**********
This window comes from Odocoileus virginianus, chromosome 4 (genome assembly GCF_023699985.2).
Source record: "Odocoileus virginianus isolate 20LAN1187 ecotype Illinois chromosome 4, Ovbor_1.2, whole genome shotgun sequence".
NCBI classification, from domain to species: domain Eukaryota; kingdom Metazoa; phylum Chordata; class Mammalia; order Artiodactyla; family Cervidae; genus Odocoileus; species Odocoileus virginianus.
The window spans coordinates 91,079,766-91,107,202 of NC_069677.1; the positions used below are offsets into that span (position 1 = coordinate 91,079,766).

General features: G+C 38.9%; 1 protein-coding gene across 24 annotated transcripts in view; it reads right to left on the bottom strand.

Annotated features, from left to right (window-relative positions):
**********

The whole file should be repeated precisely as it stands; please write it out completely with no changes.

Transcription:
This window comes from Odocoileus virginianus, chromosome 4 (genome assembly GCF_023699985.2).
Source record: "Odocoileus virginianus isolate 20LAN1187 ecotype Illinois chromosome 4, Ovbor_1.2, whole genome shotgun sequence".
NCBI classification, from domain to species: domain Eukaryota; kingdom Metazoa; phylum Chordata; class Mammalia; order Artiodactyla; family Cervidae; genus Odocoileus; species Odocoileus virginianus.
The window spans coordinates 91,079,766-91,107,202 of NC_069677.1; the positions used below are offsets into that span (position 1 = coordinate 91,079,766).

General features: G+C 38.9%; 1 protein-coding gene across 24 annotated transcripts in view; it reads right to left on the bottom strand.

Annotated features, from left to right (window-relative positions):